There are lots of others, but at some point, they stop being “childhood” memories.  Of course, there are more profound things that I remember precisely because they did have an impact on me.  And there are some odd memories that I probably only think I remember because I’ve seen pictures.  But these are the ones that come back to me on a fairly regular basis.  When I hear the name “Francesca”, I immediately think of the older friend I had who taught me multiplication tables when we played school.  When I’m sitting in the car waiting for it to heat up, I remember that morning with Mom.  And when I’m reading, part of me will always hear the tiny voice in the back of my mind proudly sounding out “bel-el”.

December 3, 2010

The (In)convenience of Online Shopping

The first time I shopped online sometime in the late 90’s, it was for one reason: I’d received a coupon in my email (and this was in the days when a coupon for $10 off was exactly that, before marketers realized “$10 off with purchase of $30 or more” worked better).  The coupon was from drugstore.com and I ended up buying shampoo and conditioner that I couldn’t find locally.  The package delivered right to my door within a week or so, and I decided that had to be about the most convenient thing I’d ever seen.

Flash forward a decade, and I find myself living in an apartment with “secure” entry.  In the case of my specific building, this means that the front entry is locked and the only ways to get in are with a key or having someone else open the door.  This means that anything ordered online which is shipped via any means other than the postal service requires a trip downtown to pick up the package.  I recognize that this is not the fault of the carriers, however it still means that I try to avoid ordering anything online if there’s the remotest possibility that I can get it locally, unless it’s being shipped via the post office, since they do have a key.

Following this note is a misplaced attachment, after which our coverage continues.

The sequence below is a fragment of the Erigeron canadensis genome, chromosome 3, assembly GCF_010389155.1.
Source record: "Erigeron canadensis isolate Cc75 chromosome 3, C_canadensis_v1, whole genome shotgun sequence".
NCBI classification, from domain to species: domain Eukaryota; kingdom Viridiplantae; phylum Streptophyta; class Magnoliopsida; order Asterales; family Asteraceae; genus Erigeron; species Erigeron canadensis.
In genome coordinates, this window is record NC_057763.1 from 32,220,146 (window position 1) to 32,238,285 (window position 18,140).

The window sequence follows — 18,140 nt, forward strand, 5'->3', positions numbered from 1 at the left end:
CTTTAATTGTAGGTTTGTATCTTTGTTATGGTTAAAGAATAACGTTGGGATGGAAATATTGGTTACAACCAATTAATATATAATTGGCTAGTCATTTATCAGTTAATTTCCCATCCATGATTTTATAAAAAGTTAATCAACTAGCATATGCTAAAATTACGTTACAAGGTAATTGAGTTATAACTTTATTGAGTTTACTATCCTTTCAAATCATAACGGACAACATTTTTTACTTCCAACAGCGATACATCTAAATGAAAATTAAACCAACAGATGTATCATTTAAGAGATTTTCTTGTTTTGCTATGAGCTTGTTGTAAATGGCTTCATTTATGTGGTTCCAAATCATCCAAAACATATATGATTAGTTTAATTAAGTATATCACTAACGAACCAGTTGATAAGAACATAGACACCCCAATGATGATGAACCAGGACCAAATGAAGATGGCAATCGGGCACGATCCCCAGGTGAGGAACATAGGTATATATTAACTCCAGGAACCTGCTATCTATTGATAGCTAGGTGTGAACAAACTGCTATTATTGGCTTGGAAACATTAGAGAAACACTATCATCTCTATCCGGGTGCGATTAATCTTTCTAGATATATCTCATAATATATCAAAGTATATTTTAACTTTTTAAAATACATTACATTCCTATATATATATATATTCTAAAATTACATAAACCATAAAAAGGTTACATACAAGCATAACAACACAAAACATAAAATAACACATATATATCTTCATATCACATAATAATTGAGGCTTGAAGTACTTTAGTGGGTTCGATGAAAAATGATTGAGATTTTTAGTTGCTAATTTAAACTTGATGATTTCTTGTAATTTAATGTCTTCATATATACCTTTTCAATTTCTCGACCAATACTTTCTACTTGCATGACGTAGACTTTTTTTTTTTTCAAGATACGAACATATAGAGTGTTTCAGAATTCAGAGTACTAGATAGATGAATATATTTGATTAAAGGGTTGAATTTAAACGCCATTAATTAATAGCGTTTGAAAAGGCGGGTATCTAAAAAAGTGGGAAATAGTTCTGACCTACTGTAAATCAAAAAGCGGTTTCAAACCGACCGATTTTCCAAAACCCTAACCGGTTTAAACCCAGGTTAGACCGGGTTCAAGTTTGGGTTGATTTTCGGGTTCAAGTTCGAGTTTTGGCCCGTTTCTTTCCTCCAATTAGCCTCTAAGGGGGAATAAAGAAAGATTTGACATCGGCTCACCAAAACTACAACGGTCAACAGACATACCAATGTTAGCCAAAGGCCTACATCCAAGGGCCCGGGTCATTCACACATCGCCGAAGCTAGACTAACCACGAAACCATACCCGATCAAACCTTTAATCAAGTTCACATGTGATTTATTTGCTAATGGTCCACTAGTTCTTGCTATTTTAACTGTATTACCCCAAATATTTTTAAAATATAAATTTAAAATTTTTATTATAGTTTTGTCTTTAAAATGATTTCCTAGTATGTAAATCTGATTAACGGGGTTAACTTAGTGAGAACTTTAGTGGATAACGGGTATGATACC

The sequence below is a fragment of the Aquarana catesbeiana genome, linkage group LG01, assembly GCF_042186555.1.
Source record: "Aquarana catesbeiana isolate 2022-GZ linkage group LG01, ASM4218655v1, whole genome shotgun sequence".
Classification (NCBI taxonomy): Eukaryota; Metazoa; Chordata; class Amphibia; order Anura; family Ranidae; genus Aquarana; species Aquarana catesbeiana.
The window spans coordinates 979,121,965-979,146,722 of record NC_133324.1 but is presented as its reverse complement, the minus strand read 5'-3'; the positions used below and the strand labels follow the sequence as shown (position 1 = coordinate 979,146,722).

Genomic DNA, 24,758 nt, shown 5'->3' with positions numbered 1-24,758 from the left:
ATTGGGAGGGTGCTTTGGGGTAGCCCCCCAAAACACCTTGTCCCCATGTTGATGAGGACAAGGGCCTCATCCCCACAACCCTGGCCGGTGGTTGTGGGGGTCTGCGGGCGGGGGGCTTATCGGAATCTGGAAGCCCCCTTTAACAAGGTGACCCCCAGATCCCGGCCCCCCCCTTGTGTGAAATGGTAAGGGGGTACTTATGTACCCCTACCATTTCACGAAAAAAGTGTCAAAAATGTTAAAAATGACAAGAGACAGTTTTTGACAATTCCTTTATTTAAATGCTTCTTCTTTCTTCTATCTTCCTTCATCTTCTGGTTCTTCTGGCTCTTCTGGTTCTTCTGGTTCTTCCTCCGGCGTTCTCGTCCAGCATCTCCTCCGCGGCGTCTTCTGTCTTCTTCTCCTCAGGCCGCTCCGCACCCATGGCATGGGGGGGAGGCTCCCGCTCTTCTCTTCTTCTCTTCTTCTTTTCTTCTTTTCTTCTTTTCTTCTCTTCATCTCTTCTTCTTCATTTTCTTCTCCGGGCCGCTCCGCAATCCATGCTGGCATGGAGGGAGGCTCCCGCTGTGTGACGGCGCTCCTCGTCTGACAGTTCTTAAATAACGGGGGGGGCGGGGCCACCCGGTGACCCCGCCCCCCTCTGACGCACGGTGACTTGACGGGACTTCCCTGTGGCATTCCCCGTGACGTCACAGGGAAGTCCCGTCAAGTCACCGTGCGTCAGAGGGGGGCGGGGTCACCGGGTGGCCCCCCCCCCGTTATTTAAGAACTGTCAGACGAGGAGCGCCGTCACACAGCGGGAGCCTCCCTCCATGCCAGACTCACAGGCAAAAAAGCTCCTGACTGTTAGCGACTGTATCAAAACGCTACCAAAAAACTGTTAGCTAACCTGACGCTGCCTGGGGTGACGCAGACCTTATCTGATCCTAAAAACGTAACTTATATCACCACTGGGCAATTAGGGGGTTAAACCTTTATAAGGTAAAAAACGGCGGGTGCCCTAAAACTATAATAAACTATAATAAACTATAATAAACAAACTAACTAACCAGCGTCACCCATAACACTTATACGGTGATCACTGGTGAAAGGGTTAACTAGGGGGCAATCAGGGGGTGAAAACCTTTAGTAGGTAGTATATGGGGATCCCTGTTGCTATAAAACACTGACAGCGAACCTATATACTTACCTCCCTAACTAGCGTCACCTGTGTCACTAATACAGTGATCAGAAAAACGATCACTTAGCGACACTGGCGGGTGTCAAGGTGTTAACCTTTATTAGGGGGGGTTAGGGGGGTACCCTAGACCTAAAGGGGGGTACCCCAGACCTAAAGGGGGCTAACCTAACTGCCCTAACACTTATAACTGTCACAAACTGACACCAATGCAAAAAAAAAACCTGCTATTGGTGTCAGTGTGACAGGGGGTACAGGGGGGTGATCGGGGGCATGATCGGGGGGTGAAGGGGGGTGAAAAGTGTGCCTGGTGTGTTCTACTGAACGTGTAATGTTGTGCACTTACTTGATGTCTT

Or, rather, that was the case for some time.  Which brings us to today and the fact that I got up three hours early to sit and wait for the mail carrier so I wouldn’t miss a delivery I’ve been waiting for.  The problem?  My specific mail carrier is kind of hit and miss on whether or not he actually delivers packages.  Every now and then, I do get a knock on my door around 10:30am and open it to have a package shoved into my hands.  But more often than not, I sit and wait just to receive an attempted delivery notice in my mailbox downstairs that informs me that my package can be picked up at the post office after 9am the next day.  This confuses me.  The fact that the slip of paper is called an “attempted delivery notice” would seem to imply that a delivery was attempted, which is slightly inaccurate, as I’m reasonably certain that such would require someone to walk up the stairs and knock on my door, and my door is rather unknocked-upon.  And if this is the standard practice of my local post office, then why is it that I need to pick up my package on the next day?  One would think that the reason for the lack of an actual delivery attempt is the result of the mail carrier not physically having the package.  If the mail carrier does not have it, would it not make more sense to be able to pick up the notice left at 10:30am and drive straight to the post office?  Which, of course, brings us back to the question of why I would choose to buy online, when it’s actually more convenient for me to drive to a local store to make a purchase than it is to have anything shipped.  The post office as an entity claims that it’s losing money because of the internet, and yet, here’s an opportunity for them to make money, and they actively chase it away.

And all of this is really just a long-winded rant to say that we really need the transporter beams and replicators that Star Trek promised us.  Get on that already, science!